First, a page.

Out of necessity, DevOps and IT pros have figured out a number of different ways to handle their user management challenges. As most of them will tell you, they are less than enthused with their options, and dying to off-load these identity management processes in any way possible. Here’s a few examples of what I mean:
Most admins just manually go on the command line and create accounts for their users. As they add new employees and IT resources, they will manually create accounts on each system, application, and network and then communicate with the user that they have a new account or access to the IT resource. The user can then login and change their password or upload their public key (if applicable). If, for some reason, the end user forgets their password or rotates their private key, those become manual requests to the IT admin. Then, some admins will take the added step of monitoring the access to servers. They will check log files occasionally to determine who has logged in to the server, as well as check for the dreaded brute force attacks, which may or may not have succeeded. Unfortunately, these things should be done regularly but it is difficult and time consuming for the admin to fully and continuously review the user login logs for signs of a compromise. There just aren’t enough hours in the day, or money in the budget to hire a dedicated staff member to review the logs. For small organizations with a limited number of servers and minimal change, manually handling user accounts is common and works, for awhile. The downside of this approach is that it doesn’t scale, isn’t systematic, and provides for little comfort on the security side.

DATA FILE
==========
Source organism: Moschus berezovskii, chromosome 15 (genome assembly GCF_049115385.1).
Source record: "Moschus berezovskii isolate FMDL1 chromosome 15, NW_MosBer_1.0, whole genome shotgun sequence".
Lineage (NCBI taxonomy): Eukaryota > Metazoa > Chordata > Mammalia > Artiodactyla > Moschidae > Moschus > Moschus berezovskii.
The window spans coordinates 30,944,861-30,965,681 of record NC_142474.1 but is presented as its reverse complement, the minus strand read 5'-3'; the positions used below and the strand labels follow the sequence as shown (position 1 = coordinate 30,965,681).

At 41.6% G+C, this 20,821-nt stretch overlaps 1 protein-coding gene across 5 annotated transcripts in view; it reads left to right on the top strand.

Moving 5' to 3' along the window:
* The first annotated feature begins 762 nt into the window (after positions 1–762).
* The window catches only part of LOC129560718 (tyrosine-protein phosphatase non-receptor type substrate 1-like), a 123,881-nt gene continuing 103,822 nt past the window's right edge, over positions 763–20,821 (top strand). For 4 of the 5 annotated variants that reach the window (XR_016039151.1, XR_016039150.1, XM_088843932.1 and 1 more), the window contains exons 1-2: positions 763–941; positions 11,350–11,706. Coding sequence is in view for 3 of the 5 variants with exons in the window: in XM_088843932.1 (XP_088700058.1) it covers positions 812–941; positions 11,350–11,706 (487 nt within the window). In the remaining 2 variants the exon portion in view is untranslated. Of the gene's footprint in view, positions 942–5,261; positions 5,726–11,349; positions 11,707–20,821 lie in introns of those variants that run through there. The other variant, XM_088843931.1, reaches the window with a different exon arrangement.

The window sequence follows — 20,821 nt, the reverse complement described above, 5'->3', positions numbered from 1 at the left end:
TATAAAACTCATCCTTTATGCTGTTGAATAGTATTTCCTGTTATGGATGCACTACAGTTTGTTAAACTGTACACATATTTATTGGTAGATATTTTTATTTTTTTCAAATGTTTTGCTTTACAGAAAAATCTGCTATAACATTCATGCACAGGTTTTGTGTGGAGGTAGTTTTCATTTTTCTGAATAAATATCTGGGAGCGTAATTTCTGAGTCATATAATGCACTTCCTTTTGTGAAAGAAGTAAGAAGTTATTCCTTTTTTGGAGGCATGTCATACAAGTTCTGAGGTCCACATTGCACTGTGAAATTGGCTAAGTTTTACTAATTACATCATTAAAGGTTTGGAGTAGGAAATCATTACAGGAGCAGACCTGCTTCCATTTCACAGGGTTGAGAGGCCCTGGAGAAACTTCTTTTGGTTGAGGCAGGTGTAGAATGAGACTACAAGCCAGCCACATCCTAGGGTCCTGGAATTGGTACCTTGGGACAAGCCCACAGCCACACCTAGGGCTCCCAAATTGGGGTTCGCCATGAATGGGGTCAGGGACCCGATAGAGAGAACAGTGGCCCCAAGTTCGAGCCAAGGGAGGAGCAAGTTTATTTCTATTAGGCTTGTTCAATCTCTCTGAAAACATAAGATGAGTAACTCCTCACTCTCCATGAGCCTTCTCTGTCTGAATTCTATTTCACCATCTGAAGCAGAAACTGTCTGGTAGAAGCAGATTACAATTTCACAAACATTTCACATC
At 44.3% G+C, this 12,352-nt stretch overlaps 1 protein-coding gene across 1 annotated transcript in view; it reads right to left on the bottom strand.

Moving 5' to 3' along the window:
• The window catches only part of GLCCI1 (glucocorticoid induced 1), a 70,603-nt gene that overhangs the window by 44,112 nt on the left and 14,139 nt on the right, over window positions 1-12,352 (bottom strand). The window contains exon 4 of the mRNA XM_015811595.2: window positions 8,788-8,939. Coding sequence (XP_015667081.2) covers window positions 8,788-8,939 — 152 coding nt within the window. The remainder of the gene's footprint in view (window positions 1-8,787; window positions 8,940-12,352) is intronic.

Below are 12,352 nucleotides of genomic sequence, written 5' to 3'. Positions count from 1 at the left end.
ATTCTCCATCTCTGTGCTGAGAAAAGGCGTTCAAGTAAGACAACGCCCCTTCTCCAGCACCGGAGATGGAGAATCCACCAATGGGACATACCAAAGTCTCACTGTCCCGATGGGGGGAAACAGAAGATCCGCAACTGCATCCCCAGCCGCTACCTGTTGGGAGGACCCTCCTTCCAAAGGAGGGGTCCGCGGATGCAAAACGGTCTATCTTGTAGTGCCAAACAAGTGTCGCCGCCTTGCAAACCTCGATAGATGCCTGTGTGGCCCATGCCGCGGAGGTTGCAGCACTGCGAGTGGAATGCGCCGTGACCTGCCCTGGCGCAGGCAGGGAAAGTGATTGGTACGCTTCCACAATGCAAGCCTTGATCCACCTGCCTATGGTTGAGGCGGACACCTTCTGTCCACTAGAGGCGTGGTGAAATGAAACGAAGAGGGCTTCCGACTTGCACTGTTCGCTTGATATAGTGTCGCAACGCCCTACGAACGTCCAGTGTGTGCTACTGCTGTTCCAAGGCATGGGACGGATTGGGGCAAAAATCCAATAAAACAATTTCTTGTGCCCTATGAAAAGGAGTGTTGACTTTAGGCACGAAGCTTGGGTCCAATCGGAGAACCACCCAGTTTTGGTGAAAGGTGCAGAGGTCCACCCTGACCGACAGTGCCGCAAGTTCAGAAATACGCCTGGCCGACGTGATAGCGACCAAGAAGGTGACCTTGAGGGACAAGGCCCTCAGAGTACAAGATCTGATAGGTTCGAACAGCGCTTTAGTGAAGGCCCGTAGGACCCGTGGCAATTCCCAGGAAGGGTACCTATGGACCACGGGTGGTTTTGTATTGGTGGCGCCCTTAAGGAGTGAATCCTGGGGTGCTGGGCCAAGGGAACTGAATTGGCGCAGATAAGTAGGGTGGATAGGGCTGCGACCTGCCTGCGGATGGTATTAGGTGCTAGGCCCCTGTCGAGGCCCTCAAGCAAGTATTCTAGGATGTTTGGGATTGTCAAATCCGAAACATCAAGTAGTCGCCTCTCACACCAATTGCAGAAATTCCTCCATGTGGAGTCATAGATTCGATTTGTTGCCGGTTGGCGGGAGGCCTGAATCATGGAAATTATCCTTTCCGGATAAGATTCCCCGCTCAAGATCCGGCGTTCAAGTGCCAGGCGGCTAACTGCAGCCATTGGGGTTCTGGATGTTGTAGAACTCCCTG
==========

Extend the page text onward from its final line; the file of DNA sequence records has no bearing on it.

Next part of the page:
Microsoft Active Directory
For more than a decade, the standard in the directory services space has been Microsoft’s Active Directory, which is embedded in organizations large and small. Generally utilized by companies that have been in existence for at least a few years, linking AD to cloud servers is not an easy task. AD is generally hosted on-premises or at a data center – not in the cloud. As such, cloud infrastructure and applications need to have a way to talk back to the AD server. Exposing AD to the Internet is generally a bad idea, so therein lies one problem. The second is that much of the cloud infrastructure is based on Linux. Even within an organization’s four walls, adding Linux or Mac devices to AD is difficult at best. Generally, admins will need to purchase directory extension technology to place an agent on the Linux server in order to have it talk to AD. Once that is enabled and the two can talk, then users can be controlled directly from AD with access control and permissions managed there. Of course, managing specific permissions and access on Linux servers or Macs is not nearly as well done as it is for Windows servers. For larger organizations with primarily Windows environment, extending AD to the cloud could be a viable alternative except for the security and networking issues. For Linux, dynamic cloud environments, and Macs, IT admins are best served by finding an alternative mechanism. The time and expense to have it work effectively will far outstrip the benefits.
Lightweight Directory Access Protocol (LDAP)